IMO one of the best demonstrations on and explanation of transforming behavior in horses like this is a YouTube video by Warwick Schiller (almost an hour long but extremely helpful for me, entitled “2016 Pre Clinic Video”): https://youtu.be/eAM_t56q2wA
Another excellent 7-step technique can be found on Frank Bell’s website: http://www.horsewhisperer.com/helping_abused.html
Not discounting any other “natural” horsemanship approaches or trainers; it’s quite likely the limiting factor is MY learning curve! These two just particularly spoke to me and seemed easy to follow. Would love to hear from other horse owners who now have confident equine partners who started out on the other end of that scale!July 28, 2017 at 9:20 amArabFanTopics Started: 0Replies Posted: 2
I have a Quarab and an Arabian gelding. They can be nervous, but I find that with Arabians, trust and respect are key. The bond is critical to a good ride. Once you have that, their nerves settle quite a bit. Spend a lot of time on ground games, long lining and so forth. My mare was abused, and extremely head shy when I rescued her. She broke numerous lead lines and halters, and dragged me backwards, wouldn’t stand for mounting, etc. She comes to me when I call her by name now, no matter how far away she is in the field, and will even come to me when she finds herself in trouble. She trusts me to such a degree, I can ask anything of her, and she’ll do it. I spent 6 months working with her in the field, and on the longe and long reins. Make a point to go out in the field and just walk up to your horse to pet him, or give him a treat. Think of “imprinting”. Every Arabian I’ve ever trained needed time, patience and bonding.July 28, 2017 at 10:12 am
First off, thank you for all of your advice! Since posting this, I’ve started him on SmartCalm and he’s much more relaxed at home. I’ve also tried harder to keep him on a more consistent work schedule as @equestrian27 suggested which has helped. @misprint24 – I recently tried Perfect Prep for a horse show and it was a terrible, stressful day, so I won’t be trying that again. If only I had seen this comment sooner! I’ve read about the Total Calm & Focus and will look into it more, thank you! I will look into that video, @Chris, thank you 🙂 @ArabFan -I definitely try to have a strong bond with my horse and I do believe we do. Because of my busy schedule, I often time just go sit with him for a while rather than ride and it some of my favorite times at the barn, though patience is something I can work on.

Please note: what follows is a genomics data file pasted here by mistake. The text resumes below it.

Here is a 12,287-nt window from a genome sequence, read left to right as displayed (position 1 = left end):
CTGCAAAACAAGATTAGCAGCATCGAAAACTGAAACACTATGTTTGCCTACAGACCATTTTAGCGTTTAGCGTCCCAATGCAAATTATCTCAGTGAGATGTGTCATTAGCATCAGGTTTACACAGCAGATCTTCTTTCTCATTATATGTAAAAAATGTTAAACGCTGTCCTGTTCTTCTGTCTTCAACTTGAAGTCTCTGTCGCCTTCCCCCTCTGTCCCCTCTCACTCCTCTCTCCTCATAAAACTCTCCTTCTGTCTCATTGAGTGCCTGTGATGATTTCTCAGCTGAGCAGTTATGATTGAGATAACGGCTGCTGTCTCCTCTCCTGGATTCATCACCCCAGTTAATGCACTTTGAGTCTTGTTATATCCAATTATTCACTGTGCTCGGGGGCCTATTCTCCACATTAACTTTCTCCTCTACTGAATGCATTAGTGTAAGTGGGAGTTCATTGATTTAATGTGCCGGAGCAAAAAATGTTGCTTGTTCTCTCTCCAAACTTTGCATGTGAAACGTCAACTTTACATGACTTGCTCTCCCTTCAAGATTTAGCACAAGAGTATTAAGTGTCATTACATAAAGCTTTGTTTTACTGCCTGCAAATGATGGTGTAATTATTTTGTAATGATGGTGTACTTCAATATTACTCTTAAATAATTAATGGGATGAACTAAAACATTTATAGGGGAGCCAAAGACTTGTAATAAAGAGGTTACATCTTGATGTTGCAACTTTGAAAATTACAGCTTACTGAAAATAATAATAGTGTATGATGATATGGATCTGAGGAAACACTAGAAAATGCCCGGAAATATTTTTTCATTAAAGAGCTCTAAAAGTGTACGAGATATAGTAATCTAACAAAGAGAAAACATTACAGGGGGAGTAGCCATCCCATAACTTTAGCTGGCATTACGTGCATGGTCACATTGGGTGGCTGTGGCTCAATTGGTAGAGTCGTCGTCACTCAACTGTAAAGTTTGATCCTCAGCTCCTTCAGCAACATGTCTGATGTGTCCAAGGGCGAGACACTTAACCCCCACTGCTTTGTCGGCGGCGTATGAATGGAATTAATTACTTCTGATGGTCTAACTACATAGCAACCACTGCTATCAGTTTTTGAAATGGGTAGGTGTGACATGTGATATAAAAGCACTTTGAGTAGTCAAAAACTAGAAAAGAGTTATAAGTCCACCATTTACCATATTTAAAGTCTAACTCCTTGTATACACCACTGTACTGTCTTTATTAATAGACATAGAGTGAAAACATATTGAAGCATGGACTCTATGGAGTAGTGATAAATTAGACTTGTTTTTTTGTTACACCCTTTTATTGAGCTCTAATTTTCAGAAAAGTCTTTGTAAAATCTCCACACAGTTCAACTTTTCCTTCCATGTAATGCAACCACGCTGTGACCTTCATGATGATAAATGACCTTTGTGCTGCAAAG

Thank you everyone for your advice! You’ve all been helpful 🙂August 9, 2017 at 9:42 amG & STopics Started: 16Replies Posted: 256
Most of the posts talk about horses being “nervous” or “high strung”, which is fairly common when people talk about Arabians. Maybe changing the conception of the underlying problem would be a good place to begin to solve the problems. I have worked with many Arabians and have come to the conclusion that the real issue is not that they are more “nervous”, but rather that they are more aware of their surroundings and smarter than many other breeds. Things that other horses would not notice an Arabian will notice and “question”. But this means they are also more sensitive to what the rider does, which in modern times the horse tends to consider to be the “herd leader”.
So what happens is that the horse’s attention is caught by something that is new or slightly different, and the horse wants to make sure it is not a hidden predator. and the rider reacts to the horse’s reaction by tensing. Since the rider is now the herd of one’s head horse, this can cement the horse’s belief that what ever caught his/her attention is indeed a threat, since the “head horse – AKA the rider has also noted the potential problem and has also reacted to it. The horse reacts more to the possible threat, the rider tenses more, and we have a perfect vicious cirlce.
Solution: Rider learns to stay relaxed in spite of what the horse is doing. This lack of tension in the “head horse” tells the horse that the “head horse” is not concerned, so the possible danger is at worst highly improbable, so the horse can relax. And eventually the horse learns to trust the judgment of the his/her new “head horse” and if the rider does not tense every time the horse reacts to a change, the horse won’t either.
If we want our horses to be sensitive enough to react to invisible cues, then we have to accept the down side of this and control our own bodies and learn to stay relaxed, which can also help us riders to flow with the horse, rather than losing our balance which puts our weight in places where it is harder for the horse to balance us.
This is not a quick fix, but it does work.